Everyone who is neurodivergent is unique, but some of the traits neurodivergent humans more commonly share include sensory sensitivities, concrete thinking and literal understandings, visual or experiential learners, very particular & intense interests, differences in attention/focus, self-stimulatory behaviors (“stimming”), gender diversity, and differences in social interaction or communication styles. Neurodivergent behaviors often stand out from neurotypical behaviors, but neither is right or wrong, good or bad; differences are neutral.
Often there are also many co-occurring mental and physical phenomena that can be disabling, but neurodivergent ways of being are not a disorder or illness to be cured or fixed. This is my personal perspective, as well as one shared by others involved in the Neurodiversity Movement. Neurodivergence can emerge later in life as a result of changes to the physical structure of the brain caused by things like traumatic brain injury or lots of psychedelic drugs, and that is different from innate or natural neurodivergence that a person is born with, but no less deserving of the same support and acceptance.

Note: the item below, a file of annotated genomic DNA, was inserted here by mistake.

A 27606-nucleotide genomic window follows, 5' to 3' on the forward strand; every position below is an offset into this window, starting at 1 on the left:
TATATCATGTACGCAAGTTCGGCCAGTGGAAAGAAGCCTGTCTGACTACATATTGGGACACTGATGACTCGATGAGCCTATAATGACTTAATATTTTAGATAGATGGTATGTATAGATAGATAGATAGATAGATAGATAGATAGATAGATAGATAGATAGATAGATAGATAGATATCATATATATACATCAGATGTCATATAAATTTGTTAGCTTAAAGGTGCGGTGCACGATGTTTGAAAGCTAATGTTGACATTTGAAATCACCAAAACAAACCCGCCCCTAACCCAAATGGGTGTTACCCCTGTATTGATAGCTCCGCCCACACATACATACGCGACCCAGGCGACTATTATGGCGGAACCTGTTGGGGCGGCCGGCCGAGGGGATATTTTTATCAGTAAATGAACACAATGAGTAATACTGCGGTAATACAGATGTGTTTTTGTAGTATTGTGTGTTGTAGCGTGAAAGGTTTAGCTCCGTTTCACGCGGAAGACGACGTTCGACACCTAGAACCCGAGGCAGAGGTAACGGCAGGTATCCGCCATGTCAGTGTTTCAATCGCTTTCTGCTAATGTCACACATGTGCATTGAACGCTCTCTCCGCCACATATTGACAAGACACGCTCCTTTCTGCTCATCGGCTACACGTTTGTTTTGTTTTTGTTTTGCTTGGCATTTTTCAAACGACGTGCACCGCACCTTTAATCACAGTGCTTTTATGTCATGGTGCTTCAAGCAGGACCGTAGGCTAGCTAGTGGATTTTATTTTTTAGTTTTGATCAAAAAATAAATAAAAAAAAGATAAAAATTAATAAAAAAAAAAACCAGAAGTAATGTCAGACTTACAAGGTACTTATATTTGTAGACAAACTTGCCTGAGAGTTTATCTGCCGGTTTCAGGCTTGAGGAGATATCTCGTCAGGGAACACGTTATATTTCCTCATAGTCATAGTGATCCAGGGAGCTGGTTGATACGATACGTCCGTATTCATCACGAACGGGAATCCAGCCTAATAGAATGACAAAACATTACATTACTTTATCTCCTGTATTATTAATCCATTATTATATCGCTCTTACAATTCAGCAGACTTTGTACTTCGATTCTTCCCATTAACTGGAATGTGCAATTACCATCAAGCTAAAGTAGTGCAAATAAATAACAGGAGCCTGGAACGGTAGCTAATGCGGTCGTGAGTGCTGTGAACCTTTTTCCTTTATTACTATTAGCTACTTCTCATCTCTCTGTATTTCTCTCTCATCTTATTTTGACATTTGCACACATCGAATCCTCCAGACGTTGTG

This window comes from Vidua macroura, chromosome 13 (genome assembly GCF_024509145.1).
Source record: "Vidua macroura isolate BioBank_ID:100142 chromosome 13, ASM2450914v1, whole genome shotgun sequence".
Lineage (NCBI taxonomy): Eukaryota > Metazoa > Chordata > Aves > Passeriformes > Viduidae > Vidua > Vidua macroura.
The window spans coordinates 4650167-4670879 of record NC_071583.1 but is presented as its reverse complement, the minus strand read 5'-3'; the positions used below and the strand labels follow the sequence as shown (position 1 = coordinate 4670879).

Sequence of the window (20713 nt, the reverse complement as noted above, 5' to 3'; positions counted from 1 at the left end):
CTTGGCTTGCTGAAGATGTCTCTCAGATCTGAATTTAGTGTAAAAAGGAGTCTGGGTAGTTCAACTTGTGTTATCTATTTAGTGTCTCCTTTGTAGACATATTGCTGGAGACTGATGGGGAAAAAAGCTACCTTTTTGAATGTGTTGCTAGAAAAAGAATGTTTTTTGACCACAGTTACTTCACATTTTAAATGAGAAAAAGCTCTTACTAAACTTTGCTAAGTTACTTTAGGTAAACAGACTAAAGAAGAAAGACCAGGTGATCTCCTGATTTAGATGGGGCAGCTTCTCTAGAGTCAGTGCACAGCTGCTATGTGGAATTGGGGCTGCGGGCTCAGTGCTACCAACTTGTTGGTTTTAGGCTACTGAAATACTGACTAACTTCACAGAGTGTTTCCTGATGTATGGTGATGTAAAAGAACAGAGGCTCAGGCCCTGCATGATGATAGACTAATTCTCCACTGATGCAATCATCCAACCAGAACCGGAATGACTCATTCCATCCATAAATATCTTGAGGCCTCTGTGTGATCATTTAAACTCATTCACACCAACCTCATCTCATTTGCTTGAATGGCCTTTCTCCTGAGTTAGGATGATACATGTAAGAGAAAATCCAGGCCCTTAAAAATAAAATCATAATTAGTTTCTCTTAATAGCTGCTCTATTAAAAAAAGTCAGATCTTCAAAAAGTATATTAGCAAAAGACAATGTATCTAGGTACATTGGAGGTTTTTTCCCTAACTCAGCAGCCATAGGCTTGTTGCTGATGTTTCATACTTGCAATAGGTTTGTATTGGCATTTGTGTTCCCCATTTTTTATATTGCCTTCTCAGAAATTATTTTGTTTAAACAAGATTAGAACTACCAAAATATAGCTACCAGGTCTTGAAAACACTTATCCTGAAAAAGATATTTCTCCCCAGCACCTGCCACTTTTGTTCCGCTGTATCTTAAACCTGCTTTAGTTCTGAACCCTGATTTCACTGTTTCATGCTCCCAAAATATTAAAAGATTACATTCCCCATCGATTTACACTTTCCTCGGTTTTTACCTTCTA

What is the Neurodiversity Movement?
The Neurodiversity Movement seeks to rethink the way that we categorize neurodivergent folks from being “disordered” or having a disease to simply being who we are: a natural variation in the human genome. Advocacy includes an effort to remove any value judgment or stigma from innate neurological differences. That means there is nothing “wrong” with a neurodivergent brain any more than a neurotypical brain is “right.” Neurotypical is not to be confused with “normal;” if neurodiversity means all human brains are different, then either everyone is normal or nobody is. A normal nervous system is a myth.
Put another way, if all brains are different, differences are normal and neutral. Neurodivergent human beings have always existed on our planet, and neurodiversity is as critical to the survival of the human race as biodiversity is necessary for the survival of an ecosystem. Therefore, neurodivergence by itself is not a disorder to be fixed, but rather something to be understood, accepted, and supported.
This perspective is not shared by everyone. It depends on whether you tend toward a medical/pathologized understanding of disability versus a social understanding of disability.